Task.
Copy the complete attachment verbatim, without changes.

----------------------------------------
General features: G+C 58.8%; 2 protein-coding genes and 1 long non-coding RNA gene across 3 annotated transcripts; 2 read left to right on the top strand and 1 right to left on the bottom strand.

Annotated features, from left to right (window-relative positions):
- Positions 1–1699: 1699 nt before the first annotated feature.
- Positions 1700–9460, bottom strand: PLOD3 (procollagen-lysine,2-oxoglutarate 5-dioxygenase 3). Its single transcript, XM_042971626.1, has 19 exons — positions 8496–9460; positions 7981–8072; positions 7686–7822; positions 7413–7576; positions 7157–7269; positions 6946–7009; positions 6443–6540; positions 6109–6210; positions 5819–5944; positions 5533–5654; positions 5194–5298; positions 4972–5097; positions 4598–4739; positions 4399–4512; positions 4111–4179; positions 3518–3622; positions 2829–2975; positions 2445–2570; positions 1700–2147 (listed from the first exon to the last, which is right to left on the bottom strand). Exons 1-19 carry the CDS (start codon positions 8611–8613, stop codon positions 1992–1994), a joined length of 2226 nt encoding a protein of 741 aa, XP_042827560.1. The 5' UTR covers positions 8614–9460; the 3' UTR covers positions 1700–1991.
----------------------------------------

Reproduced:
General features: G+C 58.8%; 2 protein-coding genes and 1 long non-coding RNA gene across 3 annotated transcripts; 2 read left to right on the top strand and 1 right to left on the bottom strand.

Annotated features, from left to right (window-relative positions):
- Positions 1–1699: 1699 nt before the first annotated feature.
- Positions 1700–9460, bottom strand: PLOD3 (procollagen-lysine,2-oxoglutarate 5-dioxygenase 3). Its single transcript, XM_042971626.1, has 19 exons — positions 8496–9460; positions 7981–8072; positions 7686–7822; positions 7413–7576; positions 7157–7269; positions 6946–7009; positions 6443–6540; positions 6109–6210; positions 5819–5944; positions 5533–5654; positions 5194–5298; positions 4972–5097; positions 4598–4739; positions 4399–4512; positions 4111–4179; positions 3518–3622; positions 2829–2975; positions 2445–2570; positions 1700–2147 (listed from the first exon to the last, which is right to left on the bottom strand). Exons 1-19 carry the CDS (start codon positions 8611–8613, stop codon positions 1992–1994), a joined length of 2226 nt encoding a protein of 741 aa, XP_042827560.1. The 5' UTR covers positions 8614–9460; the 3' UTR covers positions 1700–1991.